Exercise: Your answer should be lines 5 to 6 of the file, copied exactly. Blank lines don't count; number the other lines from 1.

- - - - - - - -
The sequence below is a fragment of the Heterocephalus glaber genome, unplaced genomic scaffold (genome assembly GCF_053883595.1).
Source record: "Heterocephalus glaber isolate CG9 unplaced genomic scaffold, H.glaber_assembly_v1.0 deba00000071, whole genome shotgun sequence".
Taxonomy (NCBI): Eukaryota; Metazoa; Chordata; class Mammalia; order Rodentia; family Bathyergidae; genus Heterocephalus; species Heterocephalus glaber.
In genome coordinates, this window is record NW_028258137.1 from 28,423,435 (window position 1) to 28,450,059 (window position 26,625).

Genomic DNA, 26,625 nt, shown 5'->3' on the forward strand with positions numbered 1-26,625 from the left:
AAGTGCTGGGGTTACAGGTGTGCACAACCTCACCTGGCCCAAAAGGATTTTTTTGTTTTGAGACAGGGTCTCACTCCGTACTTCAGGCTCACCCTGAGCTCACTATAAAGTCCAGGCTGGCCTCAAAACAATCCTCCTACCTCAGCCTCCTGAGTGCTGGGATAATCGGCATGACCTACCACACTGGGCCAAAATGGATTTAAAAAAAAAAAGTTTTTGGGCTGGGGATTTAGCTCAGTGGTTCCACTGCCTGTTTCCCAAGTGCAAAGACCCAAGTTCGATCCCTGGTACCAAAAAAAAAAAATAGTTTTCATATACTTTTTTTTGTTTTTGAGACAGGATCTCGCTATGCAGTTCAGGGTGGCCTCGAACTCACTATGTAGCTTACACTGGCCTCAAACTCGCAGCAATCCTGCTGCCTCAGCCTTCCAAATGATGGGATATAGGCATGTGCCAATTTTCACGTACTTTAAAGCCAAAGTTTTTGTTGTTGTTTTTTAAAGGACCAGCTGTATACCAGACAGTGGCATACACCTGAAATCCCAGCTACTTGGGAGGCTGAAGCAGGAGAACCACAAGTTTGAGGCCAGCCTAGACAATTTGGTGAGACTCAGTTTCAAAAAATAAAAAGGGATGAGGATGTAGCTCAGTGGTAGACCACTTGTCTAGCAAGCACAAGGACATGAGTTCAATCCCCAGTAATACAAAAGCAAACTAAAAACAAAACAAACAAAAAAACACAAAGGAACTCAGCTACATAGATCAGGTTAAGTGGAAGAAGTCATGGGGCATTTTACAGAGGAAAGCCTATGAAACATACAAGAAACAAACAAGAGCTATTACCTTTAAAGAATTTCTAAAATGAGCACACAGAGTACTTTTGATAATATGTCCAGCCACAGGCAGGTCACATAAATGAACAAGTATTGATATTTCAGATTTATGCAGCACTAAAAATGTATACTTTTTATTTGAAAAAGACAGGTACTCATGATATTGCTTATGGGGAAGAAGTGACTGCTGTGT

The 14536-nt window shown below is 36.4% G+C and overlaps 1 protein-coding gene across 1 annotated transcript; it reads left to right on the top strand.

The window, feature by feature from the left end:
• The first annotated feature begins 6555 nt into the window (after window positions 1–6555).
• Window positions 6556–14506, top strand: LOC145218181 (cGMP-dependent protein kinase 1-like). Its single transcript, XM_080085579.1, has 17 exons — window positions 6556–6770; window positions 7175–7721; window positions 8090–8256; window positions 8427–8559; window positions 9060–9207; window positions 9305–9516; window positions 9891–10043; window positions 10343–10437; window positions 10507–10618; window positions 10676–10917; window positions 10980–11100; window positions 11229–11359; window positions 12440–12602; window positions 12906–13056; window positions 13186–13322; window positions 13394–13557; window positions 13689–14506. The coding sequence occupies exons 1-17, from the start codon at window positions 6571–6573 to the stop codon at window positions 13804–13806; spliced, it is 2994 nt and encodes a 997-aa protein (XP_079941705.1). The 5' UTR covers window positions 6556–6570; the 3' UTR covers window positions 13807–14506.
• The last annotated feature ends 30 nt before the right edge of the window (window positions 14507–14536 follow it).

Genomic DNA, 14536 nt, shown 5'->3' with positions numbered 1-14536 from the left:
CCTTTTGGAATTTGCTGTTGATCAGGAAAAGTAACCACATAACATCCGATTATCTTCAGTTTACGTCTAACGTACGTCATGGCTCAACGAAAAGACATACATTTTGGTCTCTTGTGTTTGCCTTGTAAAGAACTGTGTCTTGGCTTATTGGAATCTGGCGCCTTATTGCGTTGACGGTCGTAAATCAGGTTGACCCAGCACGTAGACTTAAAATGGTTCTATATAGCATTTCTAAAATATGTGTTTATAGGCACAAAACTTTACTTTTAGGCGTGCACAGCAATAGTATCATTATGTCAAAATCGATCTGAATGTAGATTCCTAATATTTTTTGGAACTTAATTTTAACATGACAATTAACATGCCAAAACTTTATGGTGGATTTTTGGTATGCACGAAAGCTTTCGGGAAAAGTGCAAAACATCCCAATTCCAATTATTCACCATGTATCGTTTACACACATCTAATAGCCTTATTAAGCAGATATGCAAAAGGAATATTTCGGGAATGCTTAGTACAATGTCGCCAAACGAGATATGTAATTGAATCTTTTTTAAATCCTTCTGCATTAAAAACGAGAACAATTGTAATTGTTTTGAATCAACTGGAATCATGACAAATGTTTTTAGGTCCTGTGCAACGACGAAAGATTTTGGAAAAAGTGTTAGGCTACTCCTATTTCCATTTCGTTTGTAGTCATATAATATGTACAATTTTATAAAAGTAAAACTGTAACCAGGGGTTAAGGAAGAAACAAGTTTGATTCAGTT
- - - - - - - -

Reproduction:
Genomic DNA, 26,625 nt, shown 5'->3' on the forward strand with positions numbered 1-26,625 from the left:
AAGTGCTGGGGTTACAGGTGTGCACAACCTCACCTGGCCCAAAAGGATTTTTTTGTTTTGAGACAGGGTCTCACTCCGTACTTCAGGCTCACCCTGAGCTCACTATAAAGTCCAGGCTGGCCTCAAAACAATCCTCCTACCTCAGCCTCCTGAGTGCTGGGATAATCGGCATGACCTACCACACTGGGCCAAAATGGATTTAAAAAAAAAAAGTTTTTGGGCTGGGGATTTAGCTCAGTGGTTCCACTGCCTGTTTCCCAAGTGCAAAGACCCAAGTTCGATCCCTGGTACCAAAAAAAAAAAATAGTTTTCATATACTTTTTTTTGTTTTTGAGACAGGATCTCGCTATGCAGTTCAGGGTGGCCTCGAACTCACTATGTAGCTTACACTGGCCTCAAACTCGCAGCAATCCTGCTGCCTCAGCCTTCCAAATGATGGGATATAGGCATGTGCCAATTTTCACGTACTTTAAAGCCAAAGTTTTTGTTGTTGTTTTTTAAAGGACCAGCTGTATACCAGACAGTGGCATACACCTGAAATCCCAGCTACTTGGGAGGCTGAAGCAGGAGAACCACAAGTTTGAGGCCAGCCTAGACAATTTGGTGAGACTCAGTTTCAAAAAATAAAAAGGGATGAGGATGTAGCTCAGTGGTAGACCACTTGTCTAGCAAGCACAAGGACATGAGTTCAATCCCCAGTAATACAAAAGCAAACTAAAAACAAAACAAACAAAAAAACACAAAGGAACTCAGCTACATAGATCAGGTTAAGTGGAAGAAGTCATGGGGCATTTTACAGAGGAAAGCCTATGAAACATACAAGAAACAAACAAGAGCTATTACCTTTAAAGAATTTCTAAAATGAGCACACAGAGTACTTTTGATAATATGTCCAGCCACAGGCAGGTCACATAAATGAACAAGTATTGATATTTCAGATTTATGCAGCACTAAAAATGTATACTTTTTATTTGAAAAAGACAGGTACTCATGATATTGCTTATGGGGAAGAAGTGACTGCTGTGT